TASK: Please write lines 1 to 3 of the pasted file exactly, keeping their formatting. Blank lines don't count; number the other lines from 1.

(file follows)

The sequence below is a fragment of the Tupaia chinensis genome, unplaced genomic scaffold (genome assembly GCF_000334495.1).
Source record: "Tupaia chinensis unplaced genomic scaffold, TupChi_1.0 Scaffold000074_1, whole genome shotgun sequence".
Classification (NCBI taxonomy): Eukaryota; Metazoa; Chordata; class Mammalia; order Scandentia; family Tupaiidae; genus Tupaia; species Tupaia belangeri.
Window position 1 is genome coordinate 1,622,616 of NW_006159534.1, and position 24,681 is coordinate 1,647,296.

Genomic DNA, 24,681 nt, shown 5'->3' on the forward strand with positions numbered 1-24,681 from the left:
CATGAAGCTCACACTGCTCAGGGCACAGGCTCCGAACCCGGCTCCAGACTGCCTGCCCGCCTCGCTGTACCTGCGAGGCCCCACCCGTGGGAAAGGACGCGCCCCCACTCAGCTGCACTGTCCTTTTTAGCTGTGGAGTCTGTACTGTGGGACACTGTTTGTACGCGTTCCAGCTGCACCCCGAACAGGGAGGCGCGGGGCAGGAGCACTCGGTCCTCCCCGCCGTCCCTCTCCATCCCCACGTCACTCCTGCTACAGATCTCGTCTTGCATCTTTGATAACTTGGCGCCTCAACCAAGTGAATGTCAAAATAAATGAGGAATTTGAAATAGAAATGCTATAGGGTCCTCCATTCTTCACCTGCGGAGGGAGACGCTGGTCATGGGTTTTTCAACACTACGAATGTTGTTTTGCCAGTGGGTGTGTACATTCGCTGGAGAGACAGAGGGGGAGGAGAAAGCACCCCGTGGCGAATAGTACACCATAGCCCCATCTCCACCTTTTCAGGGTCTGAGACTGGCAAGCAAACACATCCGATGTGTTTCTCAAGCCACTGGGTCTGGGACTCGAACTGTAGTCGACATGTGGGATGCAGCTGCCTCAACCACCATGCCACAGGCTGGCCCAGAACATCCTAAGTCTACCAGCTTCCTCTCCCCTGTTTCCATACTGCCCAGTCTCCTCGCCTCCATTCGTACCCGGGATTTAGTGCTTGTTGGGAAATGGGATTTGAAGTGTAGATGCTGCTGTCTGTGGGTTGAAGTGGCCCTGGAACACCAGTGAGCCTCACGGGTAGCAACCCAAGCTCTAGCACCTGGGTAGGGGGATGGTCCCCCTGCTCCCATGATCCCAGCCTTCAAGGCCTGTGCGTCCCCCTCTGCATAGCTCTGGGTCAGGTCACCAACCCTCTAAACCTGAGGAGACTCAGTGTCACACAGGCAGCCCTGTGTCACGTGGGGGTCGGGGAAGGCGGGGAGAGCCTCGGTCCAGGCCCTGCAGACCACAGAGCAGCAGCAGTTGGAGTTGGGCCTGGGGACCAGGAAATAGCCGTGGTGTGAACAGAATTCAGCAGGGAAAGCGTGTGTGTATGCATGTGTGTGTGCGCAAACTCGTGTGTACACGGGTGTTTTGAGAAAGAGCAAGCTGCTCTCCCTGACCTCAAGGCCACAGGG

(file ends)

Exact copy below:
The sequence below is a fragment of the Tupaia chinensis genome, unplaced genomic scaffold (genome assembly GCF_000334495.1).
Source record: "Tupaia chinensis unplaced genomic scaffold, TupChi_1.0 Scaffold000074_1, whole genome shotgun sequence".
Classification (NCBI taxonomy): Eukaryota; Metazoa; Chordata; class Mammalia; order Scandentia; family Tupaiidae; genus Tupaia; species Tupaia belangeri.